- Nov 2018
He and other SHM officials have pushed hospitalists for the past few years to formalize their HIT duties by seeing if they would qualify to take the exam for board certification in medical informatics, which was created in 2013 by the American Board of Medical Specialties (ABMS). Between certification of that skill set and working more with technology vendors and others to improve HIT, Dr. Rogers sees HM being able to help reform much of the current technology woes in just a few years.
“To me, this is the new frontier,” Dr. Wachter says. “If our defining mantra as a field is, ‘How do we make care better for patients, and how do we create a better system?’ … well, I don’t see how you say that without really owning the issue of informatics.”
SHM’s Information Technology Committee, believes that hospitalists have to take ownership of health information technology (HIT) in their own buildings.
- Kendall Rogers = Chair of SHM Information Technology Committee
- Future role of hospitalist = QI initiatives, health information technology
- Training needs, fellowship curricular components
Dr. Bessler of Sound Physicians notes that advances in technology have come with their hurdles as well. Take the oft-maligned world of electronic medical records (EMRs). “EMRs are great for data, but they’re not workflow solutions,” Dr. Bessler says. “They don’t tell you what do next.” So Sound Physicians created its own technology platform, dubbed Sound Connect, that interacts with in-place EMRs at hospitals across the country. The in-house system takes the functional documentation of EMRs and overlays productivity protocols, Dr. Bessler says. “It allows us to run a standard workflow and drive reproducible results and put meaningful data in the hands of the docs on a daily basis in the way that an EMR is just not set up to do,” he adds. Technology will continue “to be instrumental, of course, but I think the key thing is interoperability, which plenty has been written on, so we’re not unique in that. The more the public demands and the clinicians demand … the better patient care will be. I think the concept of EMR companies not being easy to work with has to end.”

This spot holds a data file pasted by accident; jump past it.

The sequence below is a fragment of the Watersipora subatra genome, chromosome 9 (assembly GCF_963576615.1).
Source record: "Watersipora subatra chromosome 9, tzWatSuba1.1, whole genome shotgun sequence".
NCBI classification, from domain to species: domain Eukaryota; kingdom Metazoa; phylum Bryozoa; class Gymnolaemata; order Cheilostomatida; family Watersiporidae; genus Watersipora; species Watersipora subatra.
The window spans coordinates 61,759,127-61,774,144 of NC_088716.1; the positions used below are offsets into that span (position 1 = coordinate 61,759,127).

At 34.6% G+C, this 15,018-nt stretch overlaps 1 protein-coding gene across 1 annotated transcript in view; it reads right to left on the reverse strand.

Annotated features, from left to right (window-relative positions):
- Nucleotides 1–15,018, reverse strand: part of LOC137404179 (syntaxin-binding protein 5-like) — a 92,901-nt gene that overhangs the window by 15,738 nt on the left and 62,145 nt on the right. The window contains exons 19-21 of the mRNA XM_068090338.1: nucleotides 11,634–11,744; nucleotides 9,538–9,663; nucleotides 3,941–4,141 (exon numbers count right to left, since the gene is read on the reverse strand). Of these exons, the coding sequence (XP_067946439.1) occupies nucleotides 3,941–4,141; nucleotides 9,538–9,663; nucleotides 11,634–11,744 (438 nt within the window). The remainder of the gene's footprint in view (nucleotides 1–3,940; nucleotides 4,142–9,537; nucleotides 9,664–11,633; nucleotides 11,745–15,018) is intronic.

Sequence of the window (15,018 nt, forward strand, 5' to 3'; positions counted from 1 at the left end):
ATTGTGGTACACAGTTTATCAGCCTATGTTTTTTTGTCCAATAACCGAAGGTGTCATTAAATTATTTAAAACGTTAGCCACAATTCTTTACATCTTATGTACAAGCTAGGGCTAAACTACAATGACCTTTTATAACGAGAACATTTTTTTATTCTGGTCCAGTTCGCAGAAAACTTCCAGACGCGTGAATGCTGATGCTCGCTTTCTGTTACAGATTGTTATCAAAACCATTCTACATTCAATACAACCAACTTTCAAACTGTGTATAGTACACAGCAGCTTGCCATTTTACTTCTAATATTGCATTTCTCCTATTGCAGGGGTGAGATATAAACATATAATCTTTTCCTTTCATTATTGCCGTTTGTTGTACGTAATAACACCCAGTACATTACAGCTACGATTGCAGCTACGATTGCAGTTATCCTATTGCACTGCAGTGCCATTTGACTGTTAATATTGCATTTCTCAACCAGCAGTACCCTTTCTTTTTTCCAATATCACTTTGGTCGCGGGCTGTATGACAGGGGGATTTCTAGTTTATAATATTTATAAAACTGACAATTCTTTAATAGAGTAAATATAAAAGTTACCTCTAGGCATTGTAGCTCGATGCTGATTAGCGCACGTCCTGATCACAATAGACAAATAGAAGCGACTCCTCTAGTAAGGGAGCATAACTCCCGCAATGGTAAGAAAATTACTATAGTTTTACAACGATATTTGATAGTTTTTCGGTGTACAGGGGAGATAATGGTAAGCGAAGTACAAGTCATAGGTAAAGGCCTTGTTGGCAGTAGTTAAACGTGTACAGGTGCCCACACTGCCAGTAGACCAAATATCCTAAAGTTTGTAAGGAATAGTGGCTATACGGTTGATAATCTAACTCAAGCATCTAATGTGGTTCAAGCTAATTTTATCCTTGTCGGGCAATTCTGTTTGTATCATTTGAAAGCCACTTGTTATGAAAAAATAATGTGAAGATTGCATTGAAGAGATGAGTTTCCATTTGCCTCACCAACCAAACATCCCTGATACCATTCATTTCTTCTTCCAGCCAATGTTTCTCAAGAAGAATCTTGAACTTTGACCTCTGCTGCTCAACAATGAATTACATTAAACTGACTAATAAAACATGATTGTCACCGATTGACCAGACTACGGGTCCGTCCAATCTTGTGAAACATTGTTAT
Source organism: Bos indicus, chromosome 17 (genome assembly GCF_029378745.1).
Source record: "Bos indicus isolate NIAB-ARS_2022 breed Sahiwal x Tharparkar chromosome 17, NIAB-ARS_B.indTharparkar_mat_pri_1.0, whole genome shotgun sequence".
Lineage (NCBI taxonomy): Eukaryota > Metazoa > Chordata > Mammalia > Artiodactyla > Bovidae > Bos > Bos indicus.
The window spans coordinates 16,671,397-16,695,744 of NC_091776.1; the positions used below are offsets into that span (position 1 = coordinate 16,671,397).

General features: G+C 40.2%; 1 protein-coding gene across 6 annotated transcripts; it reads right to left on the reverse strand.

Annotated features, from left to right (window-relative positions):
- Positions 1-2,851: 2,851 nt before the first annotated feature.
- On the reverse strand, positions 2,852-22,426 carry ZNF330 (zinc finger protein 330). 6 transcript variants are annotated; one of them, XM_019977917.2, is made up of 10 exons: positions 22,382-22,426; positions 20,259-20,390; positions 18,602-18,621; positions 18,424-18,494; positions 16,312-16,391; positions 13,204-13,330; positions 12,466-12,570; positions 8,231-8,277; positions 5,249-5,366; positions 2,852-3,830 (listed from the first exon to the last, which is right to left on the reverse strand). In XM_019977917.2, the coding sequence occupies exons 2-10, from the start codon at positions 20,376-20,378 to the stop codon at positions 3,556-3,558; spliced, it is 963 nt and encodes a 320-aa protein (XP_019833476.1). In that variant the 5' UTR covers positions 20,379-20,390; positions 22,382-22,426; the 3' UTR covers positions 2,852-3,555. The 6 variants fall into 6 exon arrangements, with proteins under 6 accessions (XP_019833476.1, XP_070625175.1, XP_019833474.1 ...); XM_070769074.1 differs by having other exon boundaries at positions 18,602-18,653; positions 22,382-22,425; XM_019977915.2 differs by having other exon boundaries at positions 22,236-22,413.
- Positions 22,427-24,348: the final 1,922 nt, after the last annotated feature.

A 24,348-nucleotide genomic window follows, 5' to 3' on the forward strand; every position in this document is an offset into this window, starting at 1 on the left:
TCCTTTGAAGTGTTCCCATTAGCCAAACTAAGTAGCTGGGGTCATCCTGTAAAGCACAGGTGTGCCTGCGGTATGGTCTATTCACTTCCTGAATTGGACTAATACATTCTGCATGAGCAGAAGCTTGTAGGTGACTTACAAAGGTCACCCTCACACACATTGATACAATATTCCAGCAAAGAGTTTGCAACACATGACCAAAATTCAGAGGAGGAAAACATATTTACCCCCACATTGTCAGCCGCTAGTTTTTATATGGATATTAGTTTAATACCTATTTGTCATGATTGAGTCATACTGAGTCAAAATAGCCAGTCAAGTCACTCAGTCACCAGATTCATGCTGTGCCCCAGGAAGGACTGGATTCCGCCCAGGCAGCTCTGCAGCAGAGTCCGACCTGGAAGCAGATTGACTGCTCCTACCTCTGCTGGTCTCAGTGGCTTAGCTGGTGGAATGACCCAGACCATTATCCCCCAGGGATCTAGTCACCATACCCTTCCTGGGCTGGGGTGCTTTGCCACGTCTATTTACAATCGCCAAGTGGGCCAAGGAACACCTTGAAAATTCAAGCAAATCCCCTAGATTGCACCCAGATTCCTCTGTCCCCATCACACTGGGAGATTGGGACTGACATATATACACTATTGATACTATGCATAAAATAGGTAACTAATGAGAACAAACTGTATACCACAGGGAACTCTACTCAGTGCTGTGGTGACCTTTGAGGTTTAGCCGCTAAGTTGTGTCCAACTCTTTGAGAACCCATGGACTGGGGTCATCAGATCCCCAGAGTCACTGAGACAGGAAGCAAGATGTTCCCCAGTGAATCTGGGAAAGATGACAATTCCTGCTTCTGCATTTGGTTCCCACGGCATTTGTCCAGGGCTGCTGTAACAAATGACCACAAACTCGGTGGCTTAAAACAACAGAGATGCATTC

Biggest challenge will be integration of different technological solutions and sources of data - workflows for delivering care and for research purposes (e.g., person-level QI initiatives, passive baseline data)
“It doesn’t just help make hospitalists work better. It makes nursing better. It makes surgeons better. It makes pharmacy better.”
In the last 20 years, HM and technology have drastically changed the hospital landscape. But was HM pushed along by generational advances in computing power, smart devices in the shape of phones and tablets, and the software that powered those machines? Or was technology spurred on by having people it could serve directly in the hospital, as opposed to the traditionally fragmented system that preceded HM? “Bob [Wachter] and others used to joke that the only people that actually understand the computer system are the hospitalists,” Dr. Goldman notes. “Chicken or the egg, right?” adds Dr. Merlino of Press Ganey. “Technology is an enabler that helps providers deliver better care. I think healthcare quality in general has been helped by both.
Chicken or the egg? Technological advances were tailored for specific needs in accordance with growth of hospitalist model
- tech effect
- background economic benefits hospitalist model
- board certification
- future challenge
- emerging role of hospitalists
- interprofessional teamwork
- medical informatics
- hospitalist model